Adobe Acrobat XI review

Slick design, improved document conversion, and stable workflow continues to keep Adobe's flagship doc editor at the top.

Developing and promoting PDF (Portable Document Format) files for over 20 years, Adobe Acrobat has constantly been feeling the pressure of raising the bar for its signature document-management software. Even after 11 versions, Adobe Acrobat XI shows that Adobe continues to advance the process for creating and managing PDF files.

For users who don't often handle or view PDF files, or fail to see the difference between PDF editors, creators, and word processors, here's the breakdown: Adobe Acrobat focuses on giving users control over formatting document features and design, whereas word processors focus primarily on the writing process and the content of the text. When editing text, Acrobat marks text bodies, images, and ordered/unordered lists with a clear outline to let users manipulate text and make corrections with ease.

With so much recent emphasis on ribbons that span horizontally, Adobe's new tool sidebar was a surprising refreshment of the UI. Acrobat's primary tools reside in collapsible menus on the right, grouped by various functions--editing content, pages, adding objects and interactive elements, and protective measures. When it comes to editing the document layout, as opposed to the content itself, having a side column definitely felt more natural; it enables users to treat document elements like objects, much like the workflow of editing images in Adobe Photoshop or Adobe Lightroom.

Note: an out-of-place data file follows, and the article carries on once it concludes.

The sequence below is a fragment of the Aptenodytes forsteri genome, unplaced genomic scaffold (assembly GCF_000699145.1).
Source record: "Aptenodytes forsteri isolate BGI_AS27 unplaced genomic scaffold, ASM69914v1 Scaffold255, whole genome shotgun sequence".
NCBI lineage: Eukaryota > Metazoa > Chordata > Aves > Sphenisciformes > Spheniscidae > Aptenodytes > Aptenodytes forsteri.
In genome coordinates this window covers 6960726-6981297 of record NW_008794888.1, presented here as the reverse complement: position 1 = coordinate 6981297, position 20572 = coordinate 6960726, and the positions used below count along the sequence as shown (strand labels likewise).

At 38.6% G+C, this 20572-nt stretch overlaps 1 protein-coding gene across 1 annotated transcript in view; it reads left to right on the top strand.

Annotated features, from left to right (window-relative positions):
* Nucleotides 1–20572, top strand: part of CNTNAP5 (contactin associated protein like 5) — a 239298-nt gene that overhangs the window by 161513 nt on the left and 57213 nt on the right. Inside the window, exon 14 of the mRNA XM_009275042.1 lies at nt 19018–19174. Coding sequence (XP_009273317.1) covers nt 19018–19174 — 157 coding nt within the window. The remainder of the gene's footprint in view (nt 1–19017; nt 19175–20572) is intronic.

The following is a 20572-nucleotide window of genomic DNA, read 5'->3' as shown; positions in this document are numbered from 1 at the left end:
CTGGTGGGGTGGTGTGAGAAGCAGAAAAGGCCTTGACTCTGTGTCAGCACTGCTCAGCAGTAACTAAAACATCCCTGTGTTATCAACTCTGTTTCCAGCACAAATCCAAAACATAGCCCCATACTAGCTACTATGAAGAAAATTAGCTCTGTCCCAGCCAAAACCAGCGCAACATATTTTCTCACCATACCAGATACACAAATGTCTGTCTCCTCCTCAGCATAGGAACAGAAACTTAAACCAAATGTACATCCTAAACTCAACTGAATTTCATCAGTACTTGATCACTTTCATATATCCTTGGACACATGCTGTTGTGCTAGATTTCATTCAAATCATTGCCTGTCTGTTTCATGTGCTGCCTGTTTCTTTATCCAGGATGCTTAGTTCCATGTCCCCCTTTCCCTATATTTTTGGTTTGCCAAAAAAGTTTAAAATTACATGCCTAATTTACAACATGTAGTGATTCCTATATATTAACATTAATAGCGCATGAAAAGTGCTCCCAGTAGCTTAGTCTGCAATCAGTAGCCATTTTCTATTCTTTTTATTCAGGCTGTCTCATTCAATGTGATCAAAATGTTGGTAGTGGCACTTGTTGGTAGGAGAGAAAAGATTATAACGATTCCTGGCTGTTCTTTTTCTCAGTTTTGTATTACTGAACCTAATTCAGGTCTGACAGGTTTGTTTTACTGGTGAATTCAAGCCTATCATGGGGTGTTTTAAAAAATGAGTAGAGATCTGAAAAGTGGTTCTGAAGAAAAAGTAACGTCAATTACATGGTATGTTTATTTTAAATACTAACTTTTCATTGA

Standard text tools like font, alignment, and wrapping are all available when editing text. In addition, users who have Adobe accounts (which are required to download trials) can also utilize Adobe's cloud features to upload and access documents from other devices.

Adobe Acrobat excels as a slick and snappy document editor, and it is certainly worth the upgrade if you're already a current owner of their previous versions. However, recommending this program depends on the frequency and type of your PDF activity. If you're only interested in simple conversion of word processor docs, look elsewhere: modern word processors already include built-in converters for PDF. However, if you're going the opposite direction (like changing complex PDF files to Word as an example) and want to create interactive forms, export PDFs to PowerPoint, or employ more flexible formatting, Acrobat XI provides a impressively arranged arsenal of document-management and editing tools. It's Adobe's best editor yet.

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